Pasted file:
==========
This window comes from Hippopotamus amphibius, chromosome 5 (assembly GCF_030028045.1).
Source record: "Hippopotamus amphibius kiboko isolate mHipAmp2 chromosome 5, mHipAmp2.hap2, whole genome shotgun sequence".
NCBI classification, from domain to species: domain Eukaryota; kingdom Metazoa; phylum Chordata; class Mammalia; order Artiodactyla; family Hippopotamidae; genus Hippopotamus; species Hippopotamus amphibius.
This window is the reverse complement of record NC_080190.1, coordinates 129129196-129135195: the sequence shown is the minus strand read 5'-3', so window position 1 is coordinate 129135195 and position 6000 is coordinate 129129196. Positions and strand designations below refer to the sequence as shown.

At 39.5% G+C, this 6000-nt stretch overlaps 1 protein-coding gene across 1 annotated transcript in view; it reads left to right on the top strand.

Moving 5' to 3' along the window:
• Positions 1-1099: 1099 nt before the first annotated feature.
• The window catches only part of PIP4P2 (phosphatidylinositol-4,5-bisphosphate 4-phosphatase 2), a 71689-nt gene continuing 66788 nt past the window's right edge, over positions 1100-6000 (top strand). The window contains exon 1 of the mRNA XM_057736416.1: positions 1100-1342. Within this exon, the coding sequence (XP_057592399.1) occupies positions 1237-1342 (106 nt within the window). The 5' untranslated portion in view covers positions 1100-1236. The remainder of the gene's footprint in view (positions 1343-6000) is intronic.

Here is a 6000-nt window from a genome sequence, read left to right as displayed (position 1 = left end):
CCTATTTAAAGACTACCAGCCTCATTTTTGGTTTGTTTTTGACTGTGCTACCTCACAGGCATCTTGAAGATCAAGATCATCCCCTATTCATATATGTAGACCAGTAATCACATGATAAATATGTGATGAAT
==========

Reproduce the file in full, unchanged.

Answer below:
This window comes from Hippopotamus amphibius, chromosome 5 (assembly GCF_030028045.1).
Source record: "Hippopotamus amphibius kiboko isolate mHipAmp2 chromosome 5, mHipAmp2.hap2, whole genome shotgun sequence".
NCBI classification, from domain to species: domain Eukaryota; kingdom Metazoa; phylum Chordata; class Mammalia; order Artiodactyla; family Hippopotamidae; genus Hippopotamus; species Hippopotamus amphibius.
This window is the reverse complement of record NC_080190.1, coordinates 129129196-129135195: the sequence shown is the minus strand read 5'-3', so window position 1 is coordinate 129135195 and position 6000 is coordinate 129129196. Positions and strand designations below refer to the sequence as shown.

At 39.5% G+C, this 6000-nt stretch overlaps 1 protein-coding gene across 1 annotated transcript in view; it reads left to right on the top strand.

Moving 5' to 3' along the window:
• Positions 1-1099: 1099 nt before the first annotated feature.
• The window catches only part of PIP4P2 (phosphatidylinositol-4,5-bisphosphate 4-phosphatase 2), a 71689-nt gene continuing 66788 nt past the window's right edge, over positions 1100-6000 (top strand). The window contains exon 1 of the mRNA XM_057736416.1: positions 1100-1342. Within this exon, the coding sequence (XP_057592399.1) occupies positions 1237-1342 (106 nt within the window). The 5' untranslated portion in view covers positions 1100-1236. The remainder of the gene's footprint in view (positions 1343-6000) is intronic.

Here is a 6000-nt window from a genome sequence, read left to right as displayed (position 1 = left end):
CCTATTTAAAGACTACCAGCCTCATTTTTGGTTTGTTTTTGACTGTGCTACCTCACAGGCATCTTGAAGATCAAGATCATCCCCTATTCATATATGTAGACCAGTAATCACATGATAAATATGTGATGAAT